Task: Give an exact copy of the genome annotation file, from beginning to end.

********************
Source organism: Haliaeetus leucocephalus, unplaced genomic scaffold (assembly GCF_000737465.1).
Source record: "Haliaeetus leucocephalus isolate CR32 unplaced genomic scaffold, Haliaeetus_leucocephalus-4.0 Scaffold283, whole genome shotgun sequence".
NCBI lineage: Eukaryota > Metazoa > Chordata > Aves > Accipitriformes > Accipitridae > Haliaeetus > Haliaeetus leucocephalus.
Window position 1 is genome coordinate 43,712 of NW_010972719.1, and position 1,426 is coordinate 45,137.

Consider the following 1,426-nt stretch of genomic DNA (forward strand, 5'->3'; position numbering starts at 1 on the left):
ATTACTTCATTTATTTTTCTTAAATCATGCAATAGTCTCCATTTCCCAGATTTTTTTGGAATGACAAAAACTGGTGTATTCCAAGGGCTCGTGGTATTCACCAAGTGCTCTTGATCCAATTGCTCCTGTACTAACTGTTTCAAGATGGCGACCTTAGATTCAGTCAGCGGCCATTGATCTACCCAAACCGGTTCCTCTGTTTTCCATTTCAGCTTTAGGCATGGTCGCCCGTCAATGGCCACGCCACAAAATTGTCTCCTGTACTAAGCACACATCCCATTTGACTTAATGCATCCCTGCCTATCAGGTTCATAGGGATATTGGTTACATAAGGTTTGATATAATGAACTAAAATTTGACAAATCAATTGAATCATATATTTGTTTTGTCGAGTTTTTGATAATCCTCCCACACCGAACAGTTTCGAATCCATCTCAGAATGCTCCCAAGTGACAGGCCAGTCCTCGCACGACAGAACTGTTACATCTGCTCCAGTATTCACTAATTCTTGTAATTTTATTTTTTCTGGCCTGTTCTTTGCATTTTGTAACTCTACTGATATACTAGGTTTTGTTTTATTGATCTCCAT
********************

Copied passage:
Source organism: Haliaeetus leucocephalus, unplaced genomic scaffold (assembly GCF_000737465.1).
Source record: "Haliaeetus leucocephalus isolate CR32 unplaced genomic scaffold, Haliaeetus_leucocephalus-4.0 Scaffold283, whole genome shotgun sequence".
NCBI lineage: Eukaryota > Metazoa > Chordata > Aves > Accipitriformes > Accipitridae > Haliaeetus > Haliaeetus leucocephalus.
Window position 1 is genome coordinate 43,712 of NW_010972719.1, and position 1,426 is coordinate 45,137.

Consider the following 1,426-nt stretch of genomic DNA (forward strand, 5'->3'; position numbering starts at 1 on the left):
ATTACTTCATTTATTTTTCTTAAATCATGCAATAGTCTCCATTTCCCAGATTTTTTTGGAATGACAAAAACTGGTGTATTCCAAGGGCTCGTGGTATTCACCAAGTGCTCTTGATCCAATTGCTCCTGTACTAACTGTTTCAAGATGGCGACCTTAGATTCAGTCAGCGGCCATTGATCTACCCAAACCGGTTCCTCTGTTTTCCATTTCAGCTTTAGGCATGGTCGCCCGTCAATGGCCACGCCACAAAATTGTCTCCTGTACTAAGCACACATCCCATTTGACTTAATGCATCCCTGCCTATCAGGTTCATAGGGATATTGGTTACATAAGGTTTGATATAATGAACTAAAATTTGACAAATCAATTGAATCATATATTTGTTTTGTCGAGTTTTTGATAATCCTCCCACACCGAACAGTTTCGAATCCATCTCAGAATGCTCCCAAGTGACAGGCCAGTCCTCGCACGACAGAACTGTTACATCTGCTCCAGTATTCACTAATTCTTGTAATTTTATTTTTTCTGGCCTGTTCTTTGCATTTTGTAACTCTACTGATATACTAGGTTTTGTTTTATTGATCTCCAT